Meta-analysis, sure: or, rather, simply other teams that are converging on similar ideas, say. I think there are many problems with MFT, and you’ve dealt with some of them here. And even though I think it’s a helpful model, especially for many people, I look forward in the future to dealing with the down sides half as much as I’ve dealt with the advantages in the context of speaking with conservatives- very tired of the one-note samba aspect of praising a “broader palette” of morals, which feels like a thin gruel to this liberal at this point. I remember someone decrying the lack of a definition of morals in the whole ‘Righteous Mind’. I personally feel that’s a HUGE downside of this work- not just because of the technique of avoiding a reference point, the manipulation of it, but because of his ability thereby to pretend as if he popped on the scene in the late ’80’s (‘Picture me in India…’) to construct moral theory for society. It’s not just ridiculous, it’s functionally disingenuous. No review of alternatives, moral philosophy history, etc. I]d give any graduate paper that tried such a thing a C without reading it, as the best it could do. And anyway, morals, in a very real sense, are simple, but they’re treated in a relatively narrow framing here that provides both advantages and disadvantages. I was supposed to meet him on Monday for a discussion (we had a tentative I’d set up with him in January) and couldn’t because he became so busy with the popular attention. A good thing (I had what I needed already by then, actually), but a telling one in this sense: a nice, clear message is being handed a simple-minded public, with no ‘on the other hand’ in sight. He’s up to 9 morals or so now, by my count, from roughly 5+ a couple of years ago, by including liberal and conservative versions of liberty, fairness and purity (it’s silly to conflate distinct ideological values as the same thing because one can sorta-kinda use the same term in both cases). This is an emerging empirical set of studies that need a broader foundation of work, probably by others, to be helpful to me at this point…which gets me to a final gripe for now: there’s almost certainly very useful work, right out of their own studies, that show great usefulness in a ‘meta-morals’ idea, i.e., that there are two statistically pertinent, overlapping fundamental morals, if you will, a liberal/care one and a conservative/order one, that drives most of the ideological variance in the results.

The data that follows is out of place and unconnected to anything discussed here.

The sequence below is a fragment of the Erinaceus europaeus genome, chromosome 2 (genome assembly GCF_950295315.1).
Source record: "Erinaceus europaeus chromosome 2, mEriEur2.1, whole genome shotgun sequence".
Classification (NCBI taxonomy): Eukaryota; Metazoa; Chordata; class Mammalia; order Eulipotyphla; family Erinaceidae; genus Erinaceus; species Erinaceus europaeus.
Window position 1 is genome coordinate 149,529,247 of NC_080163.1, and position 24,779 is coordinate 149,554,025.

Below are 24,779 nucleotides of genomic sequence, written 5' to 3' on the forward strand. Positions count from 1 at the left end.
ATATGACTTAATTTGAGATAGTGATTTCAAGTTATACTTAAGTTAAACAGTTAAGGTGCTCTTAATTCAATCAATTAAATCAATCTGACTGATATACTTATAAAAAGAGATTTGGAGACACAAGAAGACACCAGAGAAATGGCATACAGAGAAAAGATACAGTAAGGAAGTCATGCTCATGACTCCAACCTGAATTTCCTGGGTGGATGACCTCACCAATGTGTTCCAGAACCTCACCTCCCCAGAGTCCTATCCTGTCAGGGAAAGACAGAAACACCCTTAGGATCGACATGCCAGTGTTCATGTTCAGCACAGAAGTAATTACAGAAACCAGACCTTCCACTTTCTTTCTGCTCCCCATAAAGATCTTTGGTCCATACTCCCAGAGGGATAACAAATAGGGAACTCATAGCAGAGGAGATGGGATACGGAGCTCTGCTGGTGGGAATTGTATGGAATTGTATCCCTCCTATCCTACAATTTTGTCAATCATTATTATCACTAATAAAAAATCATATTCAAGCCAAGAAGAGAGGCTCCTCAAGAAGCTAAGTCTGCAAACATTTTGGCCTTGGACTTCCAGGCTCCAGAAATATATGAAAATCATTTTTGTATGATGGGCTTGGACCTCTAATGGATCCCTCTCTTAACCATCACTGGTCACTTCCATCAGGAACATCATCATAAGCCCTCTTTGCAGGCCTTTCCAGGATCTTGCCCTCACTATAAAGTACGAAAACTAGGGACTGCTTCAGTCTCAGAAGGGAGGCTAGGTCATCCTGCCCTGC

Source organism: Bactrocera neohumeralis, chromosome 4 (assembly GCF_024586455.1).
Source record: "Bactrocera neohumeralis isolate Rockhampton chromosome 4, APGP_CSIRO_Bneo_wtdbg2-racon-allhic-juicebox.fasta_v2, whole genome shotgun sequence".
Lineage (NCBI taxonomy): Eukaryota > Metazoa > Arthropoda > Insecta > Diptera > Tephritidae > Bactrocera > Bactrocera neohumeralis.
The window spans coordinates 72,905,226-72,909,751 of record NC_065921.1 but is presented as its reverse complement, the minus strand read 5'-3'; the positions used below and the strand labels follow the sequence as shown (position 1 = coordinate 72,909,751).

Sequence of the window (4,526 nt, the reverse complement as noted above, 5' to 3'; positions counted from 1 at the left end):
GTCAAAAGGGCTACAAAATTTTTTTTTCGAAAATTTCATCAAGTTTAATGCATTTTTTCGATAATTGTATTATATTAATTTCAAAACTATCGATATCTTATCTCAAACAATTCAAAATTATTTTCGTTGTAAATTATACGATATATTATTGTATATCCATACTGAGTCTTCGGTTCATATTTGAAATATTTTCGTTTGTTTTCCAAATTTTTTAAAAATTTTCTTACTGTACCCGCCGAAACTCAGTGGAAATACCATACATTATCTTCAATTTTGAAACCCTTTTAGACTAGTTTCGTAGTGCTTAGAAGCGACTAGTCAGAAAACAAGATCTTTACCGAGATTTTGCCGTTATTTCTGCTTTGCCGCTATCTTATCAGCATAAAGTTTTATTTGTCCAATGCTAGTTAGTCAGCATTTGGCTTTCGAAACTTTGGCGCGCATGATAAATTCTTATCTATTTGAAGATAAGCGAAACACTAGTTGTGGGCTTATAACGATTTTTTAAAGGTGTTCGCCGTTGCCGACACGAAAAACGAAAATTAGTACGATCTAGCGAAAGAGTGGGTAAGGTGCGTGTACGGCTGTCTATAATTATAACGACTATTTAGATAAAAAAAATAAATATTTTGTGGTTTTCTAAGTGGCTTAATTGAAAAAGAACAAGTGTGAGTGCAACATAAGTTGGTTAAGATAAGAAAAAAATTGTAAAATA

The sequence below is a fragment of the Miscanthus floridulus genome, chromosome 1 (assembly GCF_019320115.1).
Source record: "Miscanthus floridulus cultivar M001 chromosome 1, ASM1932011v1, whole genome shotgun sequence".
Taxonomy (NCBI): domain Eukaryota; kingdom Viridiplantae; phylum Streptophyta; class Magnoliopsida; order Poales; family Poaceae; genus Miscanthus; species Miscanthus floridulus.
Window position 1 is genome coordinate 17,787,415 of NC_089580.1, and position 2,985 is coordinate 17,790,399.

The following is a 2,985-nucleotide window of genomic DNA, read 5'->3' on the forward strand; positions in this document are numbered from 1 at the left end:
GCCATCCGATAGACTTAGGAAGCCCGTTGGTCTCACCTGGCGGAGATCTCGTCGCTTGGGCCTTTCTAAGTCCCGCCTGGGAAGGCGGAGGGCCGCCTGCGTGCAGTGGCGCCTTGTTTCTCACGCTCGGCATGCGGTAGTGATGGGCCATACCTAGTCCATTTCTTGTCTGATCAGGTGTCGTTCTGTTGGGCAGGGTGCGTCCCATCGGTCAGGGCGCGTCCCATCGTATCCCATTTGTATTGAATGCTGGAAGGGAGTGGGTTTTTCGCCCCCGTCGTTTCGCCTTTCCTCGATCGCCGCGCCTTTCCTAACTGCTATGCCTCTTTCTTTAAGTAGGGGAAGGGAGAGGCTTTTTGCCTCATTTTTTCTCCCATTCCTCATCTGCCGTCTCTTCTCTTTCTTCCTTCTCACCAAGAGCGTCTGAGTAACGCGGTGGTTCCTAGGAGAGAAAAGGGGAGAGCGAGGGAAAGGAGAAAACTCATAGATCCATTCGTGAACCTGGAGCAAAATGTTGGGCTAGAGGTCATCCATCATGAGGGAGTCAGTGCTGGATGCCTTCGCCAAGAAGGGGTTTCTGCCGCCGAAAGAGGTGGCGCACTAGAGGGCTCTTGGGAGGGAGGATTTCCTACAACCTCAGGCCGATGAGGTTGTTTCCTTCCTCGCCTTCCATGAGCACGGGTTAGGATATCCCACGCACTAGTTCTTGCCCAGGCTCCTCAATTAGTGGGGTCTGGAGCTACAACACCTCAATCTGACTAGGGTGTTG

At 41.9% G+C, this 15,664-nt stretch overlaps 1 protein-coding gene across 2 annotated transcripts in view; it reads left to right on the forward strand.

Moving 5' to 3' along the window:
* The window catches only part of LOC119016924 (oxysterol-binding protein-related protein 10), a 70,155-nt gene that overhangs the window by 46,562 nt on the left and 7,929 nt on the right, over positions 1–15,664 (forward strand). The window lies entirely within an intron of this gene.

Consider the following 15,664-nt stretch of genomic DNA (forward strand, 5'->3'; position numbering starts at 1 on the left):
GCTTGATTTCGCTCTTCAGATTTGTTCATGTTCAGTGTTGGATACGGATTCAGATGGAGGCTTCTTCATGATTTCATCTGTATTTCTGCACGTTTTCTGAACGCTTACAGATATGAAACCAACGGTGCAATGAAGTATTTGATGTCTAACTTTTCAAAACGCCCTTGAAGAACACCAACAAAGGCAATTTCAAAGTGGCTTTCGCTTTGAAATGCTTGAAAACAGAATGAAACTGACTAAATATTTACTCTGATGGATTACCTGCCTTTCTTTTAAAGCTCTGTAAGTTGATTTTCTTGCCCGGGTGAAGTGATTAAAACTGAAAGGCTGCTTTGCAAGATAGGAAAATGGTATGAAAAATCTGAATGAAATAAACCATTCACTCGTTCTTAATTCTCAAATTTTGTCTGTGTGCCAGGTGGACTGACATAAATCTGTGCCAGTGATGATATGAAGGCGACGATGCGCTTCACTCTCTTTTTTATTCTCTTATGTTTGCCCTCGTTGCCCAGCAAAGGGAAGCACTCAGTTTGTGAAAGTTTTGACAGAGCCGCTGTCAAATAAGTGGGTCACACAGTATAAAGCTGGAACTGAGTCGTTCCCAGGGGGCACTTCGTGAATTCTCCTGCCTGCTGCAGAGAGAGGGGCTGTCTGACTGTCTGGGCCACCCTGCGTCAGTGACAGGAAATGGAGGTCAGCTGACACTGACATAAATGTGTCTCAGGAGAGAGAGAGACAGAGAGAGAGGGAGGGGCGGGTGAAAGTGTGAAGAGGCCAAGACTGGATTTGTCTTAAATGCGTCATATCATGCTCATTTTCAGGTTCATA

Ravi Iyer does useful thinking at polipsych.com: Jesse Graham is also super smart, and is a bit aslant of Haidt’s work in useful ways. And shame on me for not knowing others better.

    • I truly appreciate that you went to the effort of reading my “exhaustive treatment”. A personal failing is my tendency to write overly long blog posts. I realize few people will read something like this, but I feel compelled to write in such a detailed fashion. I can’t help myself.

      I don’t know what meta-analysis would offer, but it seems like a fruitful method in other areas of research. Meta-analysis helps give a larger context of understanding. Any single study may be misleading, biased or plain wrong. The scientific method is most useful when enough research has accumulated that meta-analysis becomes possible.

      I agree that MFT can be useful. I’m just a contrarian. When I see a bunch of people defending something, I feel compelled to look for its weaknesses and limitations. So, you should always take my critcisms with a grain of salt. My criticism doesn’t necessarily imply dislike or unappreciation.

      I would particularly recommend taking my criticisms of conservatives with a grain of salt. For me, my personal respect for my conservative parents (and all they have taught me) always acts as an opposing force to any criticism I might make toward conservatism in general. I understand and appreciate conservative moral values. I would even go so far as to say that I’m conservative in certain important ways… such as being wary of radicalism and revolutionary rhetoric.